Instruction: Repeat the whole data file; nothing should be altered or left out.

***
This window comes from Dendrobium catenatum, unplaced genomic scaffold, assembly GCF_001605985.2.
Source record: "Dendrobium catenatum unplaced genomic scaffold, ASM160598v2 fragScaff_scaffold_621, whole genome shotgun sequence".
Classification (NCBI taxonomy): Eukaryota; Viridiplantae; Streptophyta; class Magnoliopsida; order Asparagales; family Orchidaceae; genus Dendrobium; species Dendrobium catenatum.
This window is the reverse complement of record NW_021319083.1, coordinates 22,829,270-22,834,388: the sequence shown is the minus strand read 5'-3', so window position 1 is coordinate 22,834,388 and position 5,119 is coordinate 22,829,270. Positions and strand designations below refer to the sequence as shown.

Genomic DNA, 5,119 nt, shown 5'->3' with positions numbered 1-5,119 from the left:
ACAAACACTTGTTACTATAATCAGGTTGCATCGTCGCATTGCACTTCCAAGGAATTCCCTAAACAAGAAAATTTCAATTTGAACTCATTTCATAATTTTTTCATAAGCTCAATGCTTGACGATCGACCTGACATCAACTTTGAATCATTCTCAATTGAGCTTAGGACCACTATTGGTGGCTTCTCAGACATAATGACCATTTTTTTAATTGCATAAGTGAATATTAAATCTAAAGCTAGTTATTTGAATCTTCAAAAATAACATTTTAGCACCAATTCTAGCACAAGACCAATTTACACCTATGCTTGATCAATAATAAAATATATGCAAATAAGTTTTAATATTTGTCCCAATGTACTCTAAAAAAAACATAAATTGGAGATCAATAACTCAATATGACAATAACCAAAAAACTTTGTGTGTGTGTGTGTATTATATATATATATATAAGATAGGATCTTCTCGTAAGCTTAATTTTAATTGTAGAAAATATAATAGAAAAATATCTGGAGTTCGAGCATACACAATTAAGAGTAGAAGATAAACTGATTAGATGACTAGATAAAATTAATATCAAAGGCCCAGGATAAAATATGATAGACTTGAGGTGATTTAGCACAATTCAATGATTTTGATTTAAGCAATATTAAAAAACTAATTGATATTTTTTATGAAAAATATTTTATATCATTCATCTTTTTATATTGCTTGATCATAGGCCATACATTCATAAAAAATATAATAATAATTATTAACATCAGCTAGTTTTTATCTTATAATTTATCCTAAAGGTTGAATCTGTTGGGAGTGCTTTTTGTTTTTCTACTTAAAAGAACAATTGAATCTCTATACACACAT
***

This window comes from Dendrobium catenatum, unplaced genomic scaffold, assembly GCF_001605985.2.
Source record: "Dendrobium catenatum unplaced genomic scaffold, ASM160598v2 fragScaff_scaffold_621, whole genome shotgun sequence".
Classification (NCBI taxonomy): Eukaryota; Viridiplantae; Streptophyta; class Magnoliopsida; order Asparagales; family Orchidaceae; genus Dendrobium; species Dendrobium catenatum.
This window is the reverse complement of record NW_021319083.1, coordinates 22,829,270-22,834,388: the sequence shown is the minus strand read 5'-3', so window position 1 is coordinate 22,834,388 and position 5,119 is coordinate 22,829,270. Positions and strand designations below refer to the sequence as shown.

Genomic DNA, 5,119 nt, shown 5'->3' with positions numbered 1-5,119 from the left:
ACAAACACTTGTTACTATAATCAGGTTGCATCGTCGCATTGCACTTCCAAGGAATTCCCTAAACAAGAAAATTTCAATTTGAACTCATTTCATAATTTTTTCATAAGCTCAATGCTTGACGATCGACCTGACATCAACTTTGAATCATTCTCAATTGAGCTTAGGACCACTATTGGTGGCTTCTCAGACATAATGACCATTTTTTTAATTGCATAAGTGAATATTAAATCTAAAGCTAGTTATTTGAATCTTCAAAAATAACATTTTAGCACCAATTCTAGCACAAGACCAATTTACACCTATGCTTGATCAATAATAAAATATATGCAAATAAGTTTTAATATTTGTCCCAATGTACTCTAAAAAAAACATAAATTGGAGATCAATAACTCAATATGACAATAACCAAAAAACTTTGTGTGTGTGTGTGTATTATATATATATATATAAGATAGGATCTTCTCGTAAGCTTAATTTTAATTGTAGAAAATATAATAGAAAAATATCTGGAGTTCGAGCATACACAATTAAGAGTAGAAGATAAACTGATTAGATGACTAGATAAAATTAATATCAAAGGCCCAGGATAAAATATGATAGACTTGAGGTGATTTAGCACAATTCAATGATTTTGATTTAAGCAATATTAAAAAACTAATTGATATTTTTTATGAAAAATATTTTATATCATTCATCTTTTTATATTGCTTGATCATAGGCCATACATTCATAAAAAATATAATAATAATTATTAACATCAGCTAGTTTTTATCTTATAATTTATCCTAAAGGTTGAATCTGTTGGGAGTGCTTTTTGTTTTTCTACTTAAAAGAACAATTGAATCTCTATACACACAT